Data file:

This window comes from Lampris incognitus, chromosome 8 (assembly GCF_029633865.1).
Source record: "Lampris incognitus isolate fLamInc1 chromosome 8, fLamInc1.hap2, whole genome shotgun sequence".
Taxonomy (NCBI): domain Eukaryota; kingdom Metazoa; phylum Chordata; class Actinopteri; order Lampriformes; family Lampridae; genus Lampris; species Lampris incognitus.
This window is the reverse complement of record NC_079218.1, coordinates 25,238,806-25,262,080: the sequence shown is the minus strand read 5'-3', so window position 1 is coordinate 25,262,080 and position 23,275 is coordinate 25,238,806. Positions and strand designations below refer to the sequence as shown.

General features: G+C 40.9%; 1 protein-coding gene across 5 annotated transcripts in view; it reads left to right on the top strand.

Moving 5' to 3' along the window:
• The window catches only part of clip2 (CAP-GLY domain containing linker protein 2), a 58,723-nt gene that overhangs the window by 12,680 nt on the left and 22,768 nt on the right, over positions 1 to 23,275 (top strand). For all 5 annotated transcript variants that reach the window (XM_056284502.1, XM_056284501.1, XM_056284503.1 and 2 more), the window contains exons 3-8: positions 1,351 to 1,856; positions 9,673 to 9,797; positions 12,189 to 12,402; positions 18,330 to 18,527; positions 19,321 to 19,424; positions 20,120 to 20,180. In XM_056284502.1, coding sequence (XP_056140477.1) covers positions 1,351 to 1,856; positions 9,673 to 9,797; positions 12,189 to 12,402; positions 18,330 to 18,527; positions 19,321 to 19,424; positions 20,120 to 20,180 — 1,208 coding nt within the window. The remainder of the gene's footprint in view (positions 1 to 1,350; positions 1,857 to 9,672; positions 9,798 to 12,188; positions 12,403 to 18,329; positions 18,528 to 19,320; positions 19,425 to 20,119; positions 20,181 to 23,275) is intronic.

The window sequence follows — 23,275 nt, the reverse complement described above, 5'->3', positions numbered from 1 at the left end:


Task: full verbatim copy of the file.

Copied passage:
This window comes from Lampris incognitus, chromosome 8 (assembly GCF_029633865.1).
Source record: "Lampris incognitus isolate fLamInc1 chromosome 8, fLamInc1.hap2, whole genome shotgun sequence".
Taxonomy (NCBI): domain Eukaryota; kingdom Metazoa; phylum Chordata; class Actinopteri; order Lampriformes; family Lampridae; genus Lampris; species Lampris incognitus.
This window is the reverse complement of record NC_079218.1, coordinates 25,238,806-25,262,080: the sequence shown is the minus strand read 5'-3', so window position 1 is coordinate 25,262,080 and position 23,275 is coordinate 25,238,806. Positions and strand designations below refer to the sequence as shown.

General features: G+C 40.9%; 1 protein-coding gene across 5 annotated transcripts in view; it reads left to right on the top strand.

Moving 5' to 3' along the window:
• The window catches only part of clip2 (CAP-GLY domain containing linker protein 2), a 58,723-nt gene that overhangs the window by 12,680 nt on the left and 22,768 nt on the right, over positions 1 to 23,275 (top strand). For all 5 annotated transcript variants that reach the window (XM_056284502.1, XM_056284501.1, XM_056284503.1 and 2 more), the window contains exons 3-8: positions 1,351 to 1,856; positions 9,673 to 9,797; positions 12,189 to 12,402; positions 18,330 to 18,527; positions 19,321 to 19,424; positions 20,120 to 20,180. In XM_056284502.1, coding sequence (XP_056140477.1) covers positions 1,351 to 1,856; positions 9,673 to 9,797; positions 12,189 to 12,402; positions 18,330 to 18,527; positions 19,321 to 19,424; positions 20,120 to 20,180 — 1,208 coding nt within the window. The remainder of the gene's footprint in view (positions 1 to 1,350; positions 1,857 to 9,672; positions 9,798 to 12,188; positions 12,403 to 18,329; positions 18,528 to 19,320; positions 19,425 to 20,119; positions 20,181 to 23,275) is intronic.

The window sequence follows — 23,275 nt, the reverse complement described above, 5'->3', positions numbered from 1 at the left end: